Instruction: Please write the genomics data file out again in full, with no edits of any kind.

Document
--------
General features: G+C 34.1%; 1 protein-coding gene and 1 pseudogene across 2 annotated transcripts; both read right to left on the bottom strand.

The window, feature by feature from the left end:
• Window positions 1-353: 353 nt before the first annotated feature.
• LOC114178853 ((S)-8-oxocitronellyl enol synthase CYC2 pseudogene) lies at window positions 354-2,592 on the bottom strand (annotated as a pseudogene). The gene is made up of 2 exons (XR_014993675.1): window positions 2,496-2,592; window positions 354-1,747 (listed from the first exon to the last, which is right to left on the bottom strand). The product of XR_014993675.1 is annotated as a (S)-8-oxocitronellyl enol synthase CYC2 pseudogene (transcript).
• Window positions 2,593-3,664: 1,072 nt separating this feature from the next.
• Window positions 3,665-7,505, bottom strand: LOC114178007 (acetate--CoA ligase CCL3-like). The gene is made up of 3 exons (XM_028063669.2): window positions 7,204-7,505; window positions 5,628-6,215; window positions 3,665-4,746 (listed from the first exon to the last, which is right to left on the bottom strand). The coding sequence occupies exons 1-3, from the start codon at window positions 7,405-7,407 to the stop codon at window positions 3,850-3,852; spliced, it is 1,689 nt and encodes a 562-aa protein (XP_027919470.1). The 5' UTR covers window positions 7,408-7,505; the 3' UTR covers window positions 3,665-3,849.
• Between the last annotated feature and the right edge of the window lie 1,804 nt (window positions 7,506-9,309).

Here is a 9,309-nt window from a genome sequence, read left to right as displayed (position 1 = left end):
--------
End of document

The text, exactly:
General features: G+C 34.1%; 1 protein-coding gene and 1 pseudogene across 2 annotated transcripts; both read right to left on the bottom strand.

The window, feature by feature from the left end:
• Window positions 1-353: 353 nt before the first annotated feature.
• LOC114178853 ((S)-8-oxocitronellyl enol synthase CYC2 pseudogene) lies at window positions 354-2,592 on the bottom strand (annotated as a pseudogene). The gene is made up of 2 exons (XR_014993675.1): window positions 2,496-2,592; window positions 354-1,747 (listed from the first exon to the last, which is right to left on the bottom strand). The product of XR_014993675.1 is annotated as a (S)-8-oxocitronellyl enol synthase CYC2 pseudogene (transcript).
• Window positions 2,593-3,664: 1,072 nt separating this feature from the next.
• Window positions 3,665-7,505, bottom strand: LOC114178007 (acetate--CoA ligase CCL3-like). The gene is made up of 3 exons (XM_028063669.2): window positions 7,204-7,505; window positions 5,628-6,215; window positions 3,665-4,746 (listed from the first exon to the last, which is right to left on the bottom strand). The coding sequence occupies exons 1-3, from the start codon at window positions 7,405-7,407 to the stop codon at window positions 3,850-3,852; spliced, it is 1,689 nt and encodes a 562-aa protein (XP_027919470.1). The 5' UTR covers window positions 7,408-7,505; the 3' UTR covers window positions 3,665-3,849.
• Between the last annotated feature and the right edge of the window lie 1,804 nt (window positions 7,506-9,309).

Here is a 9,309-nt window from a genome sequence, read left to right as displayed (position 1 = left end):